For a “word guy,” I sure geek out on numbers.
This left-brained gravitation came in handy when putting together my 2016 business plan. And now, more than a full year later, I’m in a position to evaluate how close reality aligned to the strategy.
Because when it comes to collecting data, I err on the side of ridiculous.
Maybe it’s because the craft—the art of writing—is largely subjective. Sure, there are rules for composition and standards for publication, but (ahem) renegade books still may rise to the top. Other than word counts and number of pages, there just isn’t much room for figures.
But other aspects of my writing—the business of writing—are easy to quantify. For example:
Number of Books Published in 2016
Going into 2016, I knew I would publish all three novels of The Renegade Chronicles in both paperback and e-book versions as well as a digital-only complete collection. Back in late 2015, I had included publishing Magic’s Daughter, a standalone fantasy novel set in the same world as the trilogy (Altaerra), as a stretch goal.
While that didn’t happen, I did produce a free e-book companion to The Renegade Chronicles, Capricon and Beyond, bringing my total to five.
As a goal, this turned out to be a pretty straightforward success. But sales are another story.
Sales of Individual Books
Rebels and Fools (paperback)
Rebels and Fools (e-book)
- Projected: 110
- Actual: 14
Heroes and Liars (paperback)
Heroes and Liars (e-book)
Martyrs and Monsters (paperback)
Martyrs and Monsters (e-book)
The Renegade Chronicles (Collection)
Clearly, I fell short of my goals here. The only milestone I met—and surpassed—was the sale of Martyrs and Monsters in paperback. Not so surprisingly, the deficit in sales directly impacted income.
- Projected: $1,355.40
- Actual: $786.45
Ouch. And the shortfall in paperbacks wasn’t nearly as bad as the disappointing number of e-book sales because I earn far more royalties for an e-book than I do for a printed version. (No printing costs mean more money in my pocket.)
And then there’s the money coming out of my pocket…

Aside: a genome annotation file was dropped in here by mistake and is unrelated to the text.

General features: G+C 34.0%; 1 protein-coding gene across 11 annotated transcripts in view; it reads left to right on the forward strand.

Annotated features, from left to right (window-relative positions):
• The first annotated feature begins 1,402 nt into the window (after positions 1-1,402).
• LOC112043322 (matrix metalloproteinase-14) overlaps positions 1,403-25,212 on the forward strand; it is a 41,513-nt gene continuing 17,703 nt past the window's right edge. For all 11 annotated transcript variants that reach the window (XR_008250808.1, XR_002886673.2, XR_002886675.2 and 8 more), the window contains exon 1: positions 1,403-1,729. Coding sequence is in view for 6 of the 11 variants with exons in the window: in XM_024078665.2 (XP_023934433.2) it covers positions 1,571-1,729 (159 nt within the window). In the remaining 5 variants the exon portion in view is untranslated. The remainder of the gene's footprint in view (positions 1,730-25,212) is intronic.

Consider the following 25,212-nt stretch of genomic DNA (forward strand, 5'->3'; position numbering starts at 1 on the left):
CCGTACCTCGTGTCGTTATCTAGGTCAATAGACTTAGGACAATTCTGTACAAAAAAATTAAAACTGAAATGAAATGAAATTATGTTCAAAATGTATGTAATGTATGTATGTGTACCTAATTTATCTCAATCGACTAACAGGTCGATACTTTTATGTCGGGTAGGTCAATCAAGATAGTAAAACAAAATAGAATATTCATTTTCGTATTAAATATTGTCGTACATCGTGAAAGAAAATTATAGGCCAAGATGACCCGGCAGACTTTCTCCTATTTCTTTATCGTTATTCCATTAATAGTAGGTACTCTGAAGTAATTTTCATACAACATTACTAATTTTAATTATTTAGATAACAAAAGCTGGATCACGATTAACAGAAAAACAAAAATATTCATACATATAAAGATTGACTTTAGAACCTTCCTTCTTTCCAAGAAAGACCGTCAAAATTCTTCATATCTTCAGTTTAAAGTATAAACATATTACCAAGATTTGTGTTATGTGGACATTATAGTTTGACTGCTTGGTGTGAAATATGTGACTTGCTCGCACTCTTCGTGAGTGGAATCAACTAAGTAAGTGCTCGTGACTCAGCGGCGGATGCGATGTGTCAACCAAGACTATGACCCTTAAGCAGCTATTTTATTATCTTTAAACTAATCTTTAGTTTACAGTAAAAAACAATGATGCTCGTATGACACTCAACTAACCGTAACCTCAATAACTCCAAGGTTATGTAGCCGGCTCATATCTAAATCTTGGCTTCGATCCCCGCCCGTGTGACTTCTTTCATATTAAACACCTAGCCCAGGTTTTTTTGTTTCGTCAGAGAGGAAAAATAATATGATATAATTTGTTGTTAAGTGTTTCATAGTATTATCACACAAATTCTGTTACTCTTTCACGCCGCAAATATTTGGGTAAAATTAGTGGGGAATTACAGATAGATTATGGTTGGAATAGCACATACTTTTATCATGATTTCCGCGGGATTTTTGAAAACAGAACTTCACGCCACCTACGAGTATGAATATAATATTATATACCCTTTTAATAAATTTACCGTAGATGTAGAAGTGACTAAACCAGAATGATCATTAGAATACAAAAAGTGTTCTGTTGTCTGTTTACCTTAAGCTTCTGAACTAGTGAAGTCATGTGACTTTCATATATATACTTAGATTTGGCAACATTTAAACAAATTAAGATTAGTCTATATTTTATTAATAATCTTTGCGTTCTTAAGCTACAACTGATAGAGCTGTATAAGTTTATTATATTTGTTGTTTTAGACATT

- Projected: $1,225.01
- Actual: $1,857.73
Double ouch. For the record, many of these expenses were a result of setting up my business (One Million Words LLC), not necessarily the publishing of my novels, though there were costs associated with that as well.
Moreover, I ended up ordering more copies of the book to sell at events than I had thought I would. Some of that I recouped, but I have a couple hundred dollars in inventory on hand at the moment, thanks to a certain snowstorm that won’t be named. (OK, it was Bailey.)
You don’t have to be a mathematician to calculate how the above numbers affect profit.
- Projected: $130.39
- Actual: -$1,142.25
Fact: most new businesses don’t make a profit their first year, so maybe breaking even (or coming out just above that) was too optimistic. Yet I ended up much farther afield than I would have liked.
So what went wrong? Perhaps I just didn’t work hard enough?
Total hours worked
- Projected: 12.00 hours/week for a total of 624 hours
- Actual: 13.29 hours/week for a total of 691 hours
Nope, I wasn’t slacking. Maybe I didn’t put enough time into what matters, such as marketing.
Total hours spent on marketing
- Projected: 1.00 hour/week for a total of 52 hours
- Actual: 3.56 hours/week for a total of 185 hours
It became obvious early on that a single hour of marketing per week wasn’t going to accomplish much. And even a novice entrepreneur understands that marketing directly impacts sales. Yet after investing more than three times what I had originally allocated to marketing, why weren’t readers finding—and buying—my book?
What did I miss?
Breakdown of total marketing hours